The Hot Stick Cowboy Pilot | B-52 Crash, Lt. Col. Holland, June 24, 1994
Human Factors Analysis of June 24, 1994 – B-52 Crash
On June 24, 1994 Lt. Col. Holland was practicing maneuvers for an air show. While executing a "go-around" at 250 feet altitude, the plane stalled and fell out of the air.
For the vast majority of humanity, learning, and therefore changes in behavior often only occur as the result of events or other occurrences that produce concrete evidence illustrating the problem. Consider for example the way aviation accidents in general have shaped the present day procedures and attitudes of aviation. This is clearly an example of reactive changes, or changes in reaction to events. For the most part, humans operate in this mode. Doctors advocate preventative measures to maintain health, but even those are is in response to concrete data indicating the negative effects of an alternate course of action. Engineers seem to be one of the only groups that attempt to aggressively solve imaginary problems before any mention of the problem has occurred for the first time.
This method of how we as humans learn and advance is in some part to blame for our trouble in diagnosing the hot stick cowboy pilots and removing them from the air. I believe the real problem is separating the personality of a person from their actions. In the case of a cowboy pilot captain, the first officers may not want to fly with him/her because of incompatible personalities, and not dangerous flying. There may also be a conflict because the cowboy pilot has a different approach to solving problems, again not necessarily indicating hazardous flying, but an alternate way of thinking.
As I stated above, change generally occurs as a result of concrete evidence. The problem of removing the cowboy pilot from the air will generally only occur once concrete evidence is available indicating they are a hazard whether it is something on a CVR, or a resulting accident.
In the case of the crash of a B-52 on June 24, 1994, we can only guess that that no one in a position to resolve the problem actually believed that Lt. Col. Holland was a hazard. Today, after the tragic accident it’s easy to say that Holland was a hazard and point to his long history of incidents. The real question is on June 23rd (the day before) was he viewed to be a hazard by his superiors, or was he looked upon as a “super pilot” of legend?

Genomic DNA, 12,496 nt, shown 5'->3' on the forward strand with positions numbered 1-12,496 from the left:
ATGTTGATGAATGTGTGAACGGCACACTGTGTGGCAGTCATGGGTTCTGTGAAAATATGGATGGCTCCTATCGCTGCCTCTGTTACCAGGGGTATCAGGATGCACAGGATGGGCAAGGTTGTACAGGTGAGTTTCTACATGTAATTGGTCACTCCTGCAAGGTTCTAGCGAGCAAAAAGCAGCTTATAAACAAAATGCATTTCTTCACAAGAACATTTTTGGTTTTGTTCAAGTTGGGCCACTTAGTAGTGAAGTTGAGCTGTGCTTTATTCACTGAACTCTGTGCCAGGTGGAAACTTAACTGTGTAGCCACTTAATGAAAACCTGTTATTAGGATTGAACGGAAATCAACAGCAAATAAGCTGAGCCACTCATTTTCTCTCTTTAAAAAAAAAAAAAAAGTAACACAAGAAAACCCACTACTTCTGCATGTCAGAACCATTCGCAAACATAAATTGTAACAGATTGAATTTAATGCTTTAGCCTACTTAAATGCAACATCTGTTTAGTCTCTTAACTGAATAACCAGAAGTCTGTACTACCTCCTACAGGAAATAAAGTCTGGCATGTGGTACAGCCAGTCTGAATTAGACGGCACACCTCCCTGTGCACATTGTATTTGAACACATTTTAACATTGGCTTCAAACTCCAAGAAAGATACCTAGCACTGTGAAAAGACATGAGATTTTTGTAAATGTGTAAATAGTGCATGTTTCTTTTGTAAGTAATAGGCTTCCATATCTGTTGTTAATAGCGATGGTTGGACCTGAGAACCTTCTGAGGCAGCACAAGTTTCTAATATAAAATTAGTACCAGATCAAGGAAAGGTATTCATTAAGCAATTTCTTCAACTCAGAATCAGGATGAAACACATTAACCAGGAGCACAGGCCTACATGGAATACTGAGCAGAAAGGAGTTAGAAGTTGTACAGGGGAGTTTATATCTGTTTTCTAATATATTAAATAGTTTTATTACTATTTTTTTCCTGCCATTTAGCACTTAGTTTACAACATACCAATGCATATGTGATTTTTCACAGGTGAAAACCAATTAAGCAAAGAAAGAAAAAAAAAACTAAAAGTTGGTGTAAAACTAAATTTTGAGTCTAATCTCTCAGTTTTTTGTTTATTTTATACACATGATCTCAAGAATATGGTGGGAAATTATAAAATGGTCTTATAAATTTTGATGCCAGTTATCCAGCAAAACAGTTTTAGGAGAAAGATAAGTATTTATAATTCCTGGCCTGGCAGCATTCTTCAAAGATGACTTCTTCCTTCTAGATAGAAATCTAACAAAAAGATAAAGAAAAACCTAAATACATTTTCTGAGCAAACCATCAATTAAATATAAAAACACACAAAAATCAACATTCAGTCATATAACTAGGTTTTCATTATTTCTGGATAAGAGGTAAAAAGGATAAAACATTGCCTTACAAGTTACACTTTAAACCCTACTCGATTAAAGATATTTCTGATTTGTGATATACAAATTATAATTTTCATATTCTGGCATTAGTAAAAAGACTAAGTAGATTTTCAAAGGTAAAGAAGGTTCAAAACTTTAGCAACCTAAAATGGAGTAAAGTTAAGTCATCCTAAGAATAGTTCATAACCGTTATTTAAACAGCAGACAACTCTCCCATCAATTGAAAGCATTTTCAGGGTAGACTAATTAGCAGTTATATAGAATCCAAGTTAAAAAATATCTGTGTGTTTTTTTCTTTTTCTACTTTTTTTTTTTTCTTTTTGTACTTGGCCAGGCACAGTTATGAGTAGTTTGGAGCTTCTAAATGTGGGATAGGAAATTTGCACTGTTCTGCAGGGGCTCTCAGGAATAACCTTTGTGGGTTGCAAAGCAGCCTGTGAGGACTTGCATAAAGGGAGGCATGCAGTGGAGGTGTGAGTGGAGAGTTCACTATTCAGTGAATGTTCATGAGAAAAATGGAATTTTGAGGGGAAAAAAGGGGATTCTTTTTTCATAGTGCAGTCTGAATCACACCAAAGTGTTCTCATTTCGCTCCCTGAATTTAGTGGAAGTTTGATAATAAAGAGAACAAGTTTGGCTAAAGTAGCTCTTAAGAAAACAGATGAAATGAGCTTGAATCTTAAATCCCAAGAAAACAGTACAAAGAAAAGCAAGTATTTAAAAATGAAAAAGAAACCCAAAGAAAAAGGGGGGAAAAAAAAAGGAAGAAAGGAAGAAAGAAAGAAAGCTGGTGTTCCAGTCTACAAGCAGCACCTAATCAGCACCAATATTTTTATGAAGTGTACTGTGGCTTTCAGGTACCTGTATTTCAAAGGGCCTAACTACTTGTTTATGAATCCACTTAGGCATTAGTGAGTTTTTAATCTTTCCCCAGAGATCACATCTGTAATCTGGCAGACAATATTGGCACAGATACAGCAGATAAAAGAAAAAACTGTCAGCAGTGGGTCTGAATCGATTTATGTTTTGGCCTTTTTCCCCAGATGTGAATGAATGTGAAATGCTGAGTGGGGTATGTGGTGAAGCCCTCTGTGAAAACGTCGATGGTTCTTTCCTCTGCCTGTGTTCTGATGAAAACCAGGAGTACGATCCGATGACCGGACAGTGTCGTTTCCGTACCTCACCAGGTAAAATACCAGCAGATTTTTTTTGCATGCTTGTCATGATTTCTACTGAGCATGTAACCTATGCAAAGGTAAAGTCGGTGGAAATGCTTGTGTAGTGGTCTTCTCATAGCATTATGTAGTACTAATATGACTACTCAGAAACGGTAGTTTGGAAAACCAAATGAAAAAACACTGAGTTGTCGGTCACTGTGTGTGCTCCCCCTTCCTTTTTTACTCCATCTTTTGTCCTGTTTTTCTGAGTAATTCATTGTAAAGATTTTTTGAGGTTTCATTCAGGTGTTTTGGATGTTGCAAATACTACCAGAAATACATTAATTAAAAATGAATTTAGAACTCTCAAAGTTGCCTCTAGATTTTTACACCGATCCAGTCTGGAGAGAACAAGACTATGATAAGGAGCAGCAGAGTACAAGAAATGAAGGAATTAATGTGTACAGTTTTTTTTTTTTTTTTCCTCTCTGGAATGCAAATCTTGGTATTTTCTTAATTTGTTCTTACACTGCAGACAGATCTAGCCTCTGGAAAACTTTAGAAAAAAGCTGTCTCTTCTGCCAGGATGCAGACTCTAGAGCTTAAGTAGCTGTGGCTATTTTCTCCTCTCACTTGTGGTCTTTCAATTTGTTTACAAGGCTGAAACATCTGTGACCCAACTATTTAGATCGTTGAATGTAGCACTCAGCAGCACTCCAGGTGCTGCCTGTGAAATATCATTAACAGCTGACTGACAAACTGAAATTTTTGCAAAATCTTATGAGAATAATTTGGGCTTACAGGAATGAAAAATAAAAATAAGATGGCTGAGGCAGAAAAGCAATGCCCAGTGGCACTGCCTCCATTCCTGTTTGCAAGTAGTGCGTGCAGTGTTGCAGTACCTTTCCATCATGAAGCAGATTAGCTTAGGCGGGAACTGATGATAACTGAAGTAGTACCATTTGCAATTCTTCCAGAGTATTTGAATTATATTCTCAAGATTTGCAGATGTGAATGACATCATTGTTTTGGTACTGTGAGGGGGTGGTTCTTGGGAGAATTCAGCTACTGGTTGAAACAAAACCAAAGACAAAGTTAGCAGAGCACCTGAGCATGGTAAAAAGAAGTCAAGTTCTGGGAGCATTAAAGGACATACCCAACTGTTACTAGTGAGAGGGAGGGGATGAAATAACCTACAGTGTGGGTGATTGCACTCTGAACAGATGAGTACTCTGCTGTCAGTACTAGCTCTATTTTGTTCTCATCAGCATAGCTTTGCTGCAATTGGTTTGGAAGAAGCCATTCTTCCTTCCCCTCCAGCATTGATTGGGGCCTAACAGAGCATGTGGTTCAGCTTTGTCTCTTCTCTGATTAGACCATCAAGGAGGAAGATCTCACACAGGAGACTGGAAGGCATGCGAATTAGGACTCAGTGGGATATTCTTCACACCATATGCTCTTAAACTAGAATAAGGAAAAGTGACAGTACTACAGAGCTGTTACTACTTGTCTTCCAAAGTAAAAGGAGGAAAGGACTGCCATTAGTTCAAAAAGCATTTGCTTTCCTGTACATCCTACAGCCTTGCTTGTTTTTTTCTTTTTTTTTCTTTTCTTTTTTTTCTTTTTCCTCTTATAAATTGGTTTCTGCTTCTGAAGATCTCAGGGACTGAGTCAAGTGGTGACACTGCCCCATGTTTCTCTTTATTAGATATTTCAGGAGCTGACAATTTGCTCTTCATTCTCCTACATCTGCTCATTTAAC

Let’s put ourselves at Fairchild Air Force Base on June 23rd. You’re introduced to Lt. Col. Holland, a 23 year veteran of the Air Force perhaps who has flown 26,000 hours in the B-52, flown hundreds of combat missions, perhaps is a decorated soldier. This pilot had flown the B-52 well beyond the limits of it’s envelope for pitch and bank, and performed aerobatic maneuvers with the B-52. He has been cited for violating a regulation about flying over an air show crowd, and flying close formation for photos. He also had an incident in which one pilot states he almost hit a ridgeline – but that incident is his word against the other pilot’s. From that introduction what would you think about Lt. Col. Holland? Dangerous, or a living legend? I think that many people probably viewed him as the later.
My guess is that his position and tenure combined with the structure of the Air Force made it very difficult for him to be grounded by anyone unless they were very sure, and they had concrete evidence to back up their decision which they apparently did not. I think the prestige of his tenure and rank also resulted in other crewmembers looking the other way. Since there were no tangible results of his hazardous attitude, there was nothing concrete by which to raise attention to the matter. This combined with the culture of the military where people are told to follow orders by superiors resulted in fellow crewmembers looking the other way.
It was this combination of rank, military culture, tenure, lack of physical evidence indicating he was a real threat that allowed him to continue to fly in air shows. Should the Air Force have responded earlier to incidents? Absolutely, but that is not the way the Air Force works. Just by watching the news coverage of the rape scandals at the Air Force Academy we can clearly see that the Air Force, and government in general is not rapid, progressive or preemptive in the resolution of any problem of any kind. This is partially to blame on the culture of the military combined with the way in which humans learn only from mistakes. Even then, the Air Force will require that the lesson be repeated multiple times before changes will be made.
The reality is that our race predominately advances itself by learning from our previous mistakes. We seem to only introduce systematic control into processes that have failed, and if a process has not yielded any negative results it is deemed to be acceptable. This concept has resulted in a great many tragedies. Someday, perhaps we will learn to be preemptive in our quest for a safer and better functioning world. This concept has universal application in any endeavor where the stakes are high. Human in general need to be more proactive rather than reactive, and even then, unavoidable events will occur to teach us what we didn’t know before.
- Darker Shades of Blue
This is an interesting analysis and paper on the same incident.